Home is located in space, and not necessarily a fixed space, as the fabled three little pigs show well. They built homes made of straw, wood and concrete, and fled each time their space or house was threatened by the big bad wolf. This shows that home can be anywhere someone feels ‘at home’. Yet it remains a contested and dangerous space, not only for the 2 older pigs, but for the young girl in Monsoon Wedding who was molested by her uncle throughout her childhood or Malika in Inch’Allah Dimanche who, after 15 years, dares not venture outside the physical space of what she calls ‘home’, for fear that the husband beat her.
Home is always situated, located, ordered, and brought under control. The banlieue or ghetto in France is home to some, just like suburbia is to those who are wealthy in America. A castle is home to others: princes, kings, beys, sultans, queens etc. Home can even be imagined and longed for: you can inhabit one space and still call another space ‘home’ where you no longer are, like Rushdie’s Indias of the mind.
But what happens when home is neither here nor there?
Then you live in interstices, an in-between space, a metaphysical or metaphorical home or in exile like Rushdie or the Dalai Lama, Hirsi Ayaan Ali, Nadia El Fani, Kamel Daoud etc. And many other foreigners who live abroad but who never really belong to one place. Or, like great writers and poets, you dwell in texts or art or architecture or film. Baudelaire, Montaigne speak of living in a space beyond their death in books which they write and leave us to enjoy. Books, art and films allow us to inhabit the same space as famous authors, poets, visionaries, auteurs.
Sometimes, too, home can stand in stark opposition to what we think it should be: inside an insanitarium –like Radley for the Pretty Little Liars Mona and Spencer. And sometimes, some can be imprisoned for years and are forced to call prison, ‘home’: Mandela’s home was prison for 27 years, for example. Similarly, all those men and women who lived in prison for good or bad reasons must call the space they occupy home.
But when home traps someone in silence and servitude, it is “not” a home. When it traps you into your own body, where do you go? Where do you go when space becomes inescapable and overwhelming? Or when you wish to not be confined any longer?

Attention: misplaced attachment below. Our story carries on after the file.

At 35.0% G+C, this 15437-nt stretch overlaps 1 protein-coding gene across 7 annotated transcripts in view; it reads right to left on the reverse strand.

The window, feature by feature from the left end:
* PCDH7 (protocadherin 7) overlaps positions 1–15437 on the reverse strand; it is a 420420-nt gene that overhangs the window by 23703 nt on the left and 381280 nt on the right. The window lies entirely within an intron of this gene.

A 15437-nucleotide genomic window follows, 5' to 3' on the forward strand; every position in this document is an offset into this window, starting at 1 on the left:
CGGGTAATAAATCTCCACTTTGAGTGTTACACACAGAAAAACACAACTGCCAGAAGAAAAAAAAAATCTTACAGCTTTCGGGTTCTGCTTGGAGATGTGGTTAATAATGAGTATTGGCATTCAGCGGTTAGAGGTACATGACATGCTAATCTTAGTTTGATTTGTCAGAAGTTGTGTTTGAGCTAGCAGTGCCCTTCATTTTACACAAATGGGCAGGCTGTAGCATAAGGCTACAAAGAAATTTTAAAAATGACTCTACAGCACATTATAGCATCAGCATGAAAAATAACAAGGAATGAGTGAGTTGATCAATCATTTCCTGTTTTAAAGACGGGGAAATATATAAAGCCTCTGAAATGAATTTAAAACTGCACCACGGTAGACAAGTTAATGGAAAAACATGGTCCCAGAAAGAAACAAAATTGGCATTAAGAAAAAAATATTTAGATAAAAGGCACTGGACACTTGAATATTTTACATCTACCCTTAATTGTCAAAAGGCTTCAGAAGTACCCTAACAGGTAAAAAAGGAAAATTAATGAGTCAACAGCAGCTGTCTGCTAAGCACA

Some turn towards the outside, and act out, by harming others, including shooting them. Some have affairs; others move on and move out. Some, like Egyptian women, stick pins into men’s body on buses when they’re tired of being sexually harassed day in day out [Cairo 678]. And some hit the road and go on journeys while some return, and some don’t.
Or, you can turn inside: some burn themselves alive. Or fast on salt. Or go hungry for long. Or go mad. Or isolate or commit suicide. Rage in this space is always enacted on the body.
Or, others like Salma, Tamil’s greatest poet alive, wrote on anything she got her hands on. Locked up for 25 years because she refused to stop going to school at 13 and marry, she created poetry while looking through one small window: “a window was created to shut women off from the outside world.”
But there is another space, too where people can inhabit: cyberspace. Today, people live in virtual worlds all across the globe. Alone yet together, in a space where they cannot be touched or enclosed physically. They get a sense of community from social networking sites in the privacy of a space which may or may not be home. It could be from a library or someone else’s place. It gives plenty of freedom, but keeps you under surveillance.
And then there’s the space of the past, which lives in the present. If we dig into the history of America we will see that Blacks’ home have always been contested, as their rights today: they don’t occupy their own space, but a borrowed space or space which Others ‘own’, or think they own. They cannot occupy a space without questioning their space now. Time was when blacks and whites had separate spaces for eating, drinking, sitting, living, being. The black space has been oppressed, dominated and sometimes taken away from them. Today, blacks and other minorities sit in one place still, and whites on another in public spaces. Space is still contested.
Whatever space is or isn’t, it is still fraught with tensions, especially for marginalized folks, including and especially women.